Constitutional Reform of National Legislatures
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Constitutional Reform of National Legislatures

Bicameralism under Pressure

Edited by Richard Albert, Antonia Baraggia and Cristina Fasone

Despite the importance of second chambers to the success of constitutional democracies around the world, today many fundamental questions about bicameralism remain understudied and undertheorized. What makes bicameral reform so difficult? Why choose bicameralism over unicameralism? What are the constitutional values of bicameralism? This innovative book addresses these questions and many more from comparative, doctrinal, empirical, historical and theoretical perspectives.
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Chapter 3: Visible and invisible second chambers in unitary States: Territorializing national legislatures in Italy and the United Kingdom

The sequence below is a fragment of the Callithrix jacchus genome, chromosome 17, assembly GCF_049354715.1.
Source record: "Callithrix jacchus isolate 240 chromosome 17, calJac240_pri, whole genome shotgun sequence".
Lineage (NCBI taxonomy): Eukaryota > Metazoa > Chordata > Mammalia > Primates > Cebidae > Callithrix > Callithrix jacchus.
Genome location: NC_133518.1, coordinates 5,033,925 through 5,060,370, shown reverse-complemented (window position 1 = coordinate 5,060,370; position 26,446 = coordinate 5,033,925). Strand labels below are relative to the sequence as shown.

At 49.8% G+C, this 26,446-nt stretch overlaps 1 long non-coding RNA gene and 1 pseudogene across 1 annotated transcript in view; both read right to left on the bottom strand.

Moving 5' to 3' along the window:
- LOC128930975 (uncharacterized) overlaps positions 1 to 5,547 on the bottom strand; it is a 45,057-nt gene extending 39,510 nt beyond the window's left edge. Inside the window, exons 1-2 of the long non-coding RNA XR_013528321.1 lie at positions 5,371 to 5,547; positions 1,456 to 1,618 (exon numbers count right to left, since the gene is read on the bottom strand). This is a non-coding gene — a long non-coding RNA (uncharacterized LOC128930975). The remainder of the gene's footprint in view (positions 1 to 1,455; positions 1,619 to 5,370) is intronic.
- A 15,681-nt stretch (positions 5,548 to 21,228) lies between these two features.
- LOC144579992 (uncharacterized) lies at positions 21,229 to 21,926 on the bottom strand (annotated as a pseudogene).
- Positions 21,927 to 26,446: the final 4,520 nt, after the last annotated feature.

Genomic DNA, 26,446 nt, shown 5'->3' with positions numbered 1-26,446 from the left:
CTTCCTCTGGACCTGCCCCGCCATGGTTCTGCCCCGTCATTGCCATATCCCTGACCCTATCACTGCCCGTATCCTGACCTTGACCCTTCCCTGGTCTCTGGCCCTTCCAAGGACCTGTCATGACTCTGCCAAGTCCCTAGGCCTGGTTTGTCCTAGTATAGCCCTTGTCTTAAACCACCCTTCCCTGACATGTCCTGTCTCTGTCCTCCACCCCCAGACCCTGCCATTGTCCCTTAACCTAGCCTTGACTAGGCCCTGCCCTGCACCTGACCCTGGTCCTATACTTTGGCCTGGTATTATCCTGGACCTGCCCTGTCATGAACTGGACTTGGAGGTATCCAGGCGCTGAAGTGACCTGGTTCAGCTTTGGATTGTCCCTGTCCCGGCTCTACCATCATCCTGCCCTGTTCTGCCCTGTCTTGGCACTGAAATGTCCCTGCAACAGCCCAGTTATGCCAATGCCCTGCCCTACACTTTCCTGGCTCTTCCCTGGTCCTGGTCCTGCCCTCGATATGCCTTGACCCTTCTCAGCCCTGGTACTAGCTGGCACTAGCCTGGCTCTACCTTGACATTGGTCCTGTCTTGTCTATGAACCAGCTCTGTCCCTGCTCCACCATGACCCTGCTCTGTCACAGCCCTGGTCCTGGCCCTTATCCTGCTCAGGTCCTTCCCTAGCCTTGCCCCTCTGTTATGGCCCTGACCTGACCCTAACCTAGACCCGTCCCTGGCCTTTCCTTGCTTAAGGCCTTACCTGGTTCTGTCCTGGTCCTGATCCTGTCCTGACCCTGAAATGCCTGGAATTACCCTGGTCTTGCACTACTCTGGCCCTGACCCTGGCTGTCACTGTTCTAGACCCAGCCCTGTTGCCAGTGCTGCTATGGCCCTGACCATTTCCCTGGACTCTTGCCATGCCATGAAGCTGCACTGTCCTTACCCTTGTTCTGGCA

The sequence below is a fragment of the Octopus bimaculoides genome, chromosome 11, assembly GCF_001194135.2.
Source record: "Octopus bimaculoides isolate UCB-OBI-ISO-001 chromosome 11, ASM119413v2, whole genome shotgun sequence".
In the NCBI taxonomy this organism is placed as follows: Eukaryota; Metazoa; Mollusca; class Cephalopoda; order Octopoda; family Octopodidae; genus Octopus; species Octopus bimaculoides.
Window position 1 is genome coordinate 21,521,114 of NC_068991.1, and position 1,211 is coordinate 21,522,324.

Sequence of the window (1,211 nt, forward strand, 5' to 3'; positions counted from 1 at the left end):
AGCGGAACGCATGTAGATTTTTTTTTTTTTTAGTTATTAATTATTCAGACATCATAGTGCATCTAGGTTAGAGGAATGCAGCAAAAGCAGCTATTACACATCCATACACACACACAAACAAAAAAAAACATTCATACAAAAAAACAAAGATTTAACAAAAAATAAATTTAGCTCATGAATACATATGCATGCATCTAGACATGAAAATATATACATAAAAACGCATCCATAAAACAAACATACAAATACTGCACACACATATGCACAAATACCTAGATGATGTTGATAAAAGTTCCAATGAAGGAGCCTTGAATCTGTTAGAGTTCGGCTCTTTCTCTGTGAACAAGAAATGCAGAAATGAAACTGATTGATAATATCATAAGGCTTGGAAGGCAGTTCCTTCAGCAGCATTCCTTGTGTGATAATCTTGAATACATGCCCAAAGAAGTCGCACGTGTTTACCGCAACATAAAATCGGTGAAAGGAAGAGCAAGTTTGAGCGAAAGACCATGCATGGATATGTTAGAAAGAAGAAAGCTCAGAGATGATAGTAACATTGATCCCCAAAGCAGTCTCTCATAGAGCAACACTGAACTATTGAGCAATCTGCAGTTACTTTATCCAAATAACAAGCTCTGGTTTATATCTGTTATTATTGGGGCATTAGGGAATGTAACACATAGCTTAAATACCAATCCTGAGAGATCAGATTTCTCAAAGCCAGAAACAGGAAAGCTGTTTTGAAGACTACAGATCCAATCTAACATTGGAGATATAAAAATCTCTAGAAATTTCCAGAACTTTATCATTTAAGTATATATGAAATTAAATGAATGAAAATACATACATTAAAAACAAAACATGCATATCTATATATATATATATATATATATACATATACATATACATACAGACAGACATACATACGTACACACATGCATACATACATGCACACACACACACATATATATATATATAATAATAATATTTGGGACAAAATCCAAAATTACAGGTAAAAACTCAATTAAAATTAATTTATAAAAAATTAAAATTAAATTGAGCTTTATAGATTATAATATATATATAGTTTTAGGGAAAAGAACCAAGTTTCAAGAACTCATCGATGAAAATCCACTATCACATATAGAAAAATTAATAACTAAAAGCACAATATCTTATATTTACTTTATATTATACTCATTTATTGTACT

Barbara Guastaferro

Abstract

The chapter explores in comparative perspective two recent and significant reforms of national legislatures: on the one hand, the 2014 Italian constitutional reform (rejected by the 2016 referendum) requiring the Senate to represent ‘territorial institutions’ (and no longer ‘the Nation’) as it occurs in fully-fledged federal states’ second chambers; on the other hand, the 2015 House of Commons reform on ‘English Votes for English Laws’, requiring legislation at the UK level affecting England (and Wales) to be enacted only with the consent of Members of Parliament for constituencies in England (and Wales). Since both the reforms ‘territorialise’ one of the Houses of Parliament, the chapter analyses the possible rationale and constitutional significance of territorial representation for unitary, rather than federal states, emphasising the theoretical difficulties in embedding territorial representation in unitary states, where the trustee model of political representation and the dogma of unitary sovereignty are still dominant.

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